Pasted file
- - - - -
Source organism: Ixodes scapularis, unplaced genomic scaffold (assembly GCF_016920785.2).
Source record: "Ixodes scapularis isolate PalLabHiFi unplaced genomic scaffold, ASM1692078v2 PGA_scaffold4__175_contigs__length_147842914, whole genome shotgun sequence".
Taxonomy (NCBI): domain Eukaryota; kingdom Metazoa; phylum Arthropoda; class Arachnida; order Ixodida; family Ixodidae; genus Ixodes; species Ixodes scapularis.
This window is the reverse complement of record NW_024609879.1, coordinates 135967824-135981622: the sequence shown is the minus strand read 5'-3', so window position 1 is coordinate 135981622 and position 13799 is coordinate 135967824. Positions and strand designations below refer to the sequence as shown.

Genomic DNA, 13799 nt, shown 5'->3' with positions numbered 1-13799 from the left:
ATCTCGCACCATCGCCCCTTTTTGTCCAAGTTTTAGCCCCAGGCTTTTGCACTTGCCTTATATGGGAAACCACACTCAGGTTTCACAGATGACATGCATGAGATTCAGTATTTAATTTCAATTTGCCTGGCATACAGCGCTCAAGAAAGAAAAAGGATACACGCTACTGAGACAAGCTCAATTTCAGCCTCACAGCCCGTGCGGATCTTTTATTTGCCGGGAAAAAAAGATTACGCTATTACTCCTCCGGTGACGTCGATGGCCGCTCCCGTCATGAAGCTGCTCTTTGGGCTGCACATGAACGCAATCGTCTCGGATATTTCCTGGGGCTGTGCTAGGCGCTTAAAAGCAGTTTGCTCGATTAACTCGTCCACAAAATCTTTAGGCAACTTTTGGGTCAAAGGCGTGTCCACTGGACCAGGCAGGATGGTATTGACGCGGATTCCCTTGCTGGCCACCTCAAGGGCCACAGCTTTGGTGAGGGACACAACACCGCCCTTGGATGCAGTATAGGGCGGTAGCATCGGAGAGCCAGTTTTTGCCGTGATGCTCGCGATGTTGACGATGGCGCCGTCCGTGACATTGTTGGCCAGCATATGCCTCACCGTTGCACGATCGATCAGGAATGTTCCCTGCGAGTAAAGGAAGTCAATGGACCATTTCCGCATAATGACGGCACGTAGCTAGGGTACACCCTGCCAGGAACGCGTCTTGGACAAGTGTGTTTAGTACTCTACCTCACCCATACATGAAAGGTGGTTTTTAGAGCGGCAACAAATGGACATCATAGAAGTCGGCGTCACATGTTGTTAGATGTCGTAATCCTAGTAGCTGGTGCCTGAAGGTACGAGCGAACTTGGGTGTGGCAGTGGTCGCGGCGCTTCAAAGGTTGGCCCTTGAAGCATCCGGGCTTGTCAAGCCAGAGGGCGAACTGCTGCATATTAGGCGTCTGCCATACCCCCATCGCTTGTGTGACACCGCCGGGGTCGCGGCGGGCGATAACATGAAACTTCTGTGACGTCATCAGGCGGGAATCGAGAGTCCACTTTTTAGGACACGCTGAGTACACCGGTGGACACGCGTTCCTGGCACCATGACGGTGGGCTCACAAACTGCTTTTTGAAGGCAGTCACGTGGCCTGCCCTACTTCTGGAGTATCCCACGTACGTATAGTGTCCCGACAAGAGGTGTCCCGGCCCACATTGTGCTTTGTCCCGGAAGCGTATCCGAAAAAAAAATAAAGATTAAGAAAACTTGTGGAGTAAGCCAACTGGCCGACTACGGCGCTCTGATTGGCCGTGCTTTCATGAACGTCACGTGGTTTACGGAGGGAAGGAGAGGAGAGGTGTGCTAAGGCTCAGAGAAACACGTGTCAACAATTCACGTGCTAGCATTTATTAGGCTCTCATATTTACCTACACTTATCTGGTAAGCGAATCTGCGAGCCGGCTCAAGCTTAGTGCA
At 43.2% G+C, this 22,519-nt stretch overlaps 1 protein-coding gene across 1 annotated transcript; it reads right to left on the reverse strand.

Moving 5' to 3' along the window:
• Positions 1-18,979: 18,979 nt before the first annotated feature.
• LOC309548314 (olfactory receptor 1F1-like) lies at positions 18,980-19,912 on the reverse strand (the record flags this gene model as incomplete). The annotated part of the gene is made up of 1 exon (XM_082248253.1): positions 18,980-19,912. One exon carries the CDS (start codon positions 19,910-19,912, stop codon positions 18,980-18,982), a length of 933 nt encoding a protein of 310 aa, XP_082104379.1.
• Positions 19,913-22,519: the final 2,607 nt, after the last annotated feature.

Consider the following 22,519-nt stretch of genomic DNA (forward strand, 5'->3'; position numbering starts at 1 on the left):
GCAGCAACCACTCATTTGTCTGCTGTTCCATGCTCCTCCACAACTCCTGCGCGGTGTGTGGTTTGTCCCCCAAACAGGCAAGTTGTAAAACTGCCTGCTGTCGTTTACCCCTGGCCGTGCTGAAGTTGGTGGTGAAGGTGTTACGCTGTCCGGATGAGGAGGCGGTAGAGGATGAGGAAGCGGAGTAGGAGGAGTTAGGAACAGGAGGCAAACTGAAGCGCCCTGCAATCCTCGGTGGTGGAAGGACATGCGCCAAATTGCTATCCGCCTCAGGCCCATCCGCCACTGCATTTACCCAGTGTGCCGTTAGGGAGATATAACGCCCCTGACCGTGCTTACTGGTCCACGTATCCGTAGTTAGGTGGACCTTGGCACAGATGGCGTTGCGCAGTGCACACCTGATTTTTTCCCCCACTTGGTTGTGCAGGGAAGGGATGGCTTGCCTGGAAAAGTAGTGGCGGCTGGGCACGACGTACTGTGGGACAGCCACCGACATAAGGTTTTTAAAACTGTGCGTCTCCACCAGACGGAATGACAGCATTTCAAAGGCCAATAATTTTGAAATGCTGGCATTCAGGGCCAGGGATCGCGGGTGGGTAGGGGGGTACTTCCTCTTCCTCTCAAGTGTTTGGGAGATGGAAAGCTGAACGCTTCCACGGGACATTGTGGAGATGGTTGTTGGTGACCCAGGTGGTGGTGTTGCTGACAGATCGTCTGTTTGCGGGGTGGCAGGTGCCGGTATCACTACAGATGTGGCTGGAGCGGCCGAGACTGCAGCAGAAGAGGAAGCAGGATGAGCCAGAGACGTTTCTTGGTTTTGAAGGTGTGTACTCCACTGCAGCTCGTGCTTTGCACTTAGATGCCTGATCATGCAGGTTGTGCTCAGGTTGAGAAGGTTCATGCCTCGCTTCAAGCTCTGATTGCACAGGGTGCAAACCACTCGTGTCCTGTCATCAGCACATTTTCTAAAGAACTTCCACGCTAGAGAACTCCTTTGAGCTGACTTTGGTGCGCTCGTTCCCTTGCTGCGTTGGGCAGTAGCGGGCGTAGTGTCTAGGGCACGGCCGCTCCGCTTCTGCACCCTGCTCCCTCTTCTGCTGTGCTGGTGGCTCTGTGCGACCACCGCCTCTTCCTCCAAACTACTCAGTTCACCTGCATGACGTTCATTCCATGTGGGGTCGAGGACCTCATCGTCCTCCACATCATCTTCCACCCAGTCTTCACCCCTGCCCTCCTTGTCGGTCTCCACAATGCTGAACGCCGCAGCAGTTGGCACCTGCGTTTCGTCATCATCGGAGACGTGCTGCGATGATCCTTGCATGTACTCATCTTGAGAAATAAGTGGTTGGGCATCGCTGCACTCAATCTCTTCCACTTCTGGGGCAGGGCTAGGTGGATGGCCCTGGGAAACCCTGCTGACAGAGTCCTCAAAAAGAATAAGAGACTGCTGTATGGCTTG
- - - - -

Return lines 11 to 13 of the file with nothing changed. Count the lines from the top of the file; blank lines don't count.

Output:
• Positions 19,913-22,519: the final 2,607 nt, after the last annotated feature.

Consider the following 22,519-nt stretch of genomic DNA (forward strand, 5'->3'; position numbering starts at 1 on the left):
GCAGCAACCACTCATTTGTCTGCTGTTCCATGCTCCTCCACAACTCCTGCGCGGTGTGTGGTTTGTCCCCCAAACAGGCAAGTTGTAAAACTGCCTGCTGTCGTTTACCCCTGGCCGTGCTGAAGTTGGTGGTGAAGGTGTTACGCTGTCCGGATGAGGAGGCGGTAGAGGATGAGGAAGCGGAGTAGGAGGAGTTAGGAACAGGAGGCAAACTGAAGCGCCCTGCAATCCTCGGTGGTGGAAGGACATGCGCCAAATTGCTATCCGCCTCAGGCCCATCCGCCACTGCATTTACCCAGTGTGCCGTTAGGGAGATATAACGCCCCTGACCGTGCTTACTGGTCCACGTATCCGTAGTTAGGTGGACCTTGGCACAGATGGCGTTGCGCAGTGCACACCTGATTTTTTCCCCCACTTGGTTGTGCAGGGAAGGGATGGCTTGCCTGGAAAAGTAGTGGCGGCTGGGCACGACGTACTGTGGGACAGCCACCGACATAAGGTTTTTAAAACTGTGCGTCTCCACCAGACGGAATGACAGCATTTCAAAGGCCAATAATTTTGAAATGCTGGCATTCAGGGCCAGGGATCGCGGGTGGGTAGGGGGGTACTTCCTCTTCCTCTCAAGTGTTTGGGAGATGGAAAGCTGAACGCTTCCACGGGACATTGTGGAGATGGTTGTTGGTGACCCAGGTGGTGGTGTTGCTGACAGATCGTCTGTTTGCGGGGTGGCAGGTGCCGGTATCACTACAGATGTGGCTGGAGCGGCCGAGACTGCAGCAGAAGAGGAAGCAGGATGAGCCAGAGACGTTTCTTGGTTTTGAAGGTGTGTACTCCACTGCAGCTCGTGCTTTGCACTTAGATGCCTGATCATGCAGGTTGTGCTCAGGTTGAGAAGGTTCATGCCTCGCTTCAAGCTCTGATTGCACAGGGTGCAAACCACTCGTGTCCTGTCATCAGCACATTTTCTAAAGAACTTCCACGCTAGAGAACTCCTTTGAGCTGACTTTGGTGCGCTCGTTCCCTTGCTGCGTTGGGCAGTAGCGGGCGTAGTGTCTAGGGCACGGCCGCTCCGCTTCTGCACCCTGCTCCCTCTTCTGCTGTGCTGGTGGCTCTGTGCGACCACCGCCTCTTCCTCCAAACTACTCAGTTCACCTGCATGACGTTCATTCCATGTGGGGTCGAGGACCTCATCGTCCTCCACATCATCTTCCACCCAGTCTTCACCCCTGCCCTCCTTGTCGGTCTCCACAATGCTGAACGCCGCAGCAGTTGGCACCTGCGTTTCGTCATCATCGGAGACGTGCTGCGATGATCCTTGCATGTACTCATCTTGAGAAATAAGTGGTTGGGCATCGCTGCACTCAATCTCTTCCACTTCTGGGGCAGGGCTAGGTGGATGGCCCTGGGAAACCCTGCTGACAGAGTCCTCAAAAAGAATAAGAGACTGCTGTATGGCTTG